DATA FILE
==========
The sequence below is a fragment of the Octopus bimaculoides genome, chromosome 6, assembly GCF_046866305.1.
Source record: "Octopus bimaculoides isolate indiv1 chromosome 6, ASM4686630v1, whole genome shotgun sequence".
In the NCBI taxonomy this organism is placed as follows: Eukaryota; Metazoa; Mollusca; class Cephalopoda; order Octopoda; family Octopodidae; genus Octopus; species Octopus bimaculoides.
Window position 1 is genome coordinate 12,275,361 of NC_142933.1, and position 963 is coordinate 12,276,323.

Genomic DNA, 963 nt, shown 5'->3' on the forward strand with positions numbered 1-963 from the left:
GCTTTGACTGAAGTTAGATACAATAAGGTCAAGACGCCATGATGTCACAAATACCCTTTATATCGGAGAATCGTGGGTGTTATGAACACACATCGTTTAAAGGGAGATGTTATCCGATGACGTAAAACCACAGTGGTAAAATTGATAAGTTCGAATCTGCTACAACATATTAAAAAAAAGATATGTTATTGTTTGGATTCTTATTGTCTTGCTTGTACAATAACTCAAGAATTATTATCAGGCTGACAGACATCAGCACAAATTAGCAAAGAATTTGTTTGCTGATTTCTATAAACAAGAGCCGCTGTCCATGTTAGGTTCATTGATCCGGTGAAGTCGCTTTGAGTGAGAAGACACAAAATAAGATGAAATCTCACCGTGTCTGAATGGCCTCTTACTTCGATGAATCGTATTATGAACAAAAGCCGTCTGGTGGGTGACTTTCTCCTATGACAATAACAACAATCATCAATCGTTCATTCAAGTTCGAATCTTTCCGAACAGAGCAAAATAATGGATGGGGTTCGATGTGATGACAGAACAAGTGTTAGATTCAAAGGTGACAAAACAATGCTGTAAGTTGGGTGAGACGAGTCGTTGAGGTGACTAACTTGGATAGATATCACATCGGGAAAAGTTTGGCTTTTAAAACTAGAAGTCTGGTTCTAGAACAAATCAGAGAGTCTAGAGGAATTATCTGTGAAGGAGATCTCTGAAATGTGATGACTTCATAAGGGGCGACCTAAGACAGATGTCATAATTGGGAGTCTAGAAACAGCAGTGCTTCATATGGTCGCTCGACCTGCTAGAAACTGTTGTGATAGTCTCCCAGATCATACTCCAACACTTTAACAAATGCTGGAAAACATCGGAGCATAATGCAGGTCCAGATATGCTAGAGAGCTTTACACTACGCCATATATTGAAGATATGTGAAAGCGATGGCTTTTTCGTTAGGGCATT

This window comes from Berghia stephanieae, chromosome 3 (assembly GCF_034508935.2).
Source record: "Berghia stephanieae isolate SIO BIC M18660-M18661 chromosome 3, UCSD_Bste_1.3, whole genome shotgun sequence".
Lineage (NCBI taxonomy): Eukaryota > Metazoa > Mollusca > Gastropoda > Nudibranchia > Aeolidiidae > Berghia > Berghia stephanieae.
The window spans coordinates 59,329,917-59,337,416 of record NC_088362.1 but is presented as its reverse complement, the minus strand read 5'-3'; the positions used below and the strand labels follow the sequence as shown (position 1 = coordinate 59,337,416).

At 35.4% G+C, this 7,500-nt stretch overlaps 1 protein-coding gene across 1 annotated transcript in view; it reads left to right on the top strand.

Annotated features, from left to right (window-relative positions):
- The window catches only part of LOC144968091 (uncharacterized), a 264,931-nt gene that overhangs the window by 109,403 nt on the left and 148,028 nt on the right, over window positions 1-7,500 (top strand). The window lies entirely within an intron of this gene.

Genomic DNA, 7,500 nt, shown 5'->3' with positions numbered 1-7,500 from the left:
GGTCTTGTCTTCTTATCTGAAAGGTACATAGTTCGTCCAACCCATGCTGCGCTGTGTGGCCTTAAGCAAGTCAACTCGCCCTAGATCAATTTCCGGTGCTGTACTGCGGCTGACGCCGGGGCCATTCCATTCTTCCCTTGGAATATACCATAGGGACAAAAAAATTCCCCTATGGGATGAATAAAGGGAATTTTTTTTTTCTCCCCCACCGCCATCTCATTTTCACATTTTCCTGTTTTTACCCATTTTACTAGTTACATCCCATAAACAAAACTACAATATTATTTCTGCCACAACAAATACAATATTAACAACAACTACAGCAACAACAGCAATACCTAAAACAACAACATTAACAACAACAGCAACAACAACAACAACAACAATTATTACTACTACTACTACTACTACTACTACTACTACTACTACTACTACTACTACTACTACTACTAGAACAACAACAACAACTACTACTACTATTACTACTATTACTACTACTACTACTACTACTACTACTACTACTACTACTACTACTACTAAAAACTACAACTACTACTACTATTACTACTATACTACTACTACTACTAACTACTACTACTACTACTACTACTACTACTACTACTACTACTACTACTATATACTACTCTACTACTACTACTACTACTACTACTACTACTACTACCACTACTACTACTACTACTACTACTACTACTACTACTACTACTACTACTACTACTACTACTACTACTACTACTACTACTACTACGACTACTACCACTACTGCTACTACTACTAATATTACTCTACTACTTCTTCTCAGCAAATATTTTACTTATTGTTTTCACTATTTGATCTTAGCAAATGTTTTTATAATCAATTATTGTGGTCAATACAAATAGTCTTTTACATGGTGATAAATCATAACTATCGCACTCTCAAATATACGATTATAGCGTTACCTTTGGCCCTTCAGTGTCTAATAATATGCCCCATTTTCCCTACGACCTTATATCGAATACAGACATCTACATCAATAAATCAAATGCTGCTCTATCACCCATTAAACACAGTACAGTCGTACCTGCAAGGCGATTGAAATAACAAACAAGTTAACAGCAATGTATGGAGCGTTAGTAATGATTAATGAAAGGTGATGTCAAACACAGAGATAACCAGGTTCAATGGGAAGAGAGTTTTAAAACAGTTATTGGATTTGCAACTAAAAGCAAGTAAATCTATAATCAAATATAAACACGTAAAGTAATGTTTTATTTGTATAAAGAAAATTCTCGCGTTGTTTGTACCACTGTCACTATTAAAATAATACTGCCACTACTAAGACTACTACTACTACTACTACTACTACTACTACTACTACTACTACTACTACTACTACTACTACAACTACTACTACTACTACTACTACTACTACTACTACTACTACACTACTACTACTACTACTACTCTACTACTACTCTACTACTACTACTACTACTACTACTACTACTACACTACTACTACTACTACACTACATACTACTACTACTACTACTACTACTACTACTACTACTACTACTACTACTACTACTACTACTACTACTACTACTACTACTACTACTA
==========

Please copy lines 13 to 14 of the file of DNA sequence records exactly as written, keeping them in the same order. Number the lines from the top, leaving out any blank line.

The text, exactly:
- The window catches only part of LOC144968091 (uncharacterized), a 264,931-nt gene that overhangs the window by 109,403 nt on the left and 148,028 nt on the right, over window positions 1-7,500 (top strand). The window lies entirely within an intron of this gene.

Genomic DNA, 7,500 nt, shown 5'->3' with positions numbered 1-7,500 from the left: